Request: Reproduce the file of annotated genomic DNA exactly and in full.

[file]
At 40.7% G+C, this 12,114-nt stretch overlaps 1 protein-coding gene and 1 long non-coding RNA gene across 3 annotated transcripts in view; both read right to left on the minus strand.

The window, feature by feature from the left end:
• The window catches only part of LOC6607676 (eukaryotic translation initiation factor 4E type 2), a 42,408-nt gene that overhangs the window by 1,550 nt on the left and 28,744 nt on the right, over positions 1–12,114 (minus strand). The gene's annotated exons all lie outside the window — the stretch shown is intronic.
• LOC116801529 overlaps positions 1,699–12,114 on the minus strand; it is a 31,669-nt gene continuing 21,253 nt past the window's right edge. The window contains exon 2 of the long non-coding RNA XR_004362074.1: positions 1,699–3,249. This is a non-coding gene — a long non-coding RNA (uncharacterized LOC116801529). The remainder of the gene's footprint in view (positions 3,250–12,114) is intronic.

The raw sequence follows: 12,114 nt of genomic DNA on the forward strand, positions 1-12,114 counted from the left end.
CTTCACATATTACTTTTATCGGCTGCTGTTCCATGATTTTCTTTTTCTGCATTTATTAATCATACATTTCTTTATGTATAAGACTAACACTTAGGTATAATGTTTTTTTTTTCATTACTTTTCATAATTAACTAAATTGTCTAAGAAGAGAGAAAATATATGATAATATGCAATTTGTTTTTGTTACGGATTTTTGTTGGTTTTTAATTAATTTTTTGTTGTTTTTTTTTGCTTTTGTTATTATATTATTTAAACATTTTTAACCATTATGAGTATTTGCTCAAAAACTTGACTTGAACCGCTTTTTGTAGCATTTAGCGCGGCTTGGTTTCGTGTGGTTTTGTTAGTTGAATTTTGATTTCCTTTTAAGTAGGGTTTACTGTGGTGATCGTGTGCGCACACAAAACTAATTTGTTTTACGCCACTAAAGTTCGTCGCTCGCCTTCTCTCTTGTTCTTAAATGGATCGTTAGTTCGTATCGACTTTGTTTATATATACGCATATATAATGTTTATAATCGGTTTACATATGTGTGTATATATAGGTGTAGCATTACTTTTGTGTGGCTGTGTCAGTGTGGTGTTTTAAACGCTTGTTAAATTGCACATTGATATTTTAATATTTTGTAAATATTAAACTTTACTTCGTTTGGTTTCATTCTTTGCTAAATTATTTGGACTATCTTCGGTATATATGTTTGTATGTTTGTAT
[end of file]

At 40.7% G+C, this 12,114-nt stretch overlaps 1 protein-coding gene and 1 long non-coding RNA gene across 3 annotated transcripts in view; both read right to left on the minus strand.

The window, feature by feature from the left end:
• The window catches only part of LOC6607676 (eukaryotic translation initiation factor 4E type 2), a 42,408-nt gene that overhangs the window by 1,550 nt on the left and 28,744 nt on the right, over positions 1–12,114 (minus strand). The gene's annotated exons all lie outside the window — the stretch shown is intronic.
• LOC116801529 overlaps positions 1,699–12,114 on the minus strand; it is a 31,669-nt gene continuing 21,253 nt past the window's right edge. The window contains exon 2 of the long non-coding RNA XR_004362074.1: positions 1,699–3,249. This is a non-coding gene — a long non-coding RNA (uncharacterized LOC116801529). The remainder of the gene's footprint in view (positions 3,250–12,114) is intronic.

The raw sequence follows: 12,114 nt of genomic DNA on the forward strand, positions 1-12,114 counted from the left end.
CTTCACATATTACTTTTATCGGCTGCTGTTCCATGATTTTCTTTTTCTGCATTTATTAATCATACATTTCTTTATGTATAAGACTAACACTTAGGTATAATGTTTTTTTTTTCATTACTTTTCATAATTAACTAAATTGTCTAAGAAGAGAGAAAATATATGATAATATGCAATTTGTTTTTGTTACGGATTTTTGTTGGTTTTTAATTAATTTTTTGTTGTTTTTTTTTGCTTTTGTTATTATATTATTTAAACATTTTTAACCATTATGAGTATTTGCTCAAAAACTTGACTTGAACCGCTTTTTGTAGCATTTAGCGCGGCTTGGTTTCGTGTGGTTTTGTTAGTTGAATTTTGATTTCCTTTTAAGTAGGGTTTACTGTGGTGATCGTGTGCGCACACAAAACTAATTTGTTTTACGCCACTAAAGTTCGTCGCTCGCCTTCTCTCTTGTTCTTAAATGGATCGTTAGTTCGTATCGACTTTGTTTATATATACGCATATATAATGTTTATAATCGGTTTACATATGTGTGTATATATAGGTGTAGCATTACTTTTGTGTGGCTGTGTCAGTGTGGTGTTTTAAACGCTTGTTAAATTGCACATTGATATTTTAATATTTTGTAAATATTAAACTTTACTTCGTTTGGTTTCATTCTTTGCTAAATTATTTGGACTATCTTCGGTATATATGTTTGTATGTTTGTAT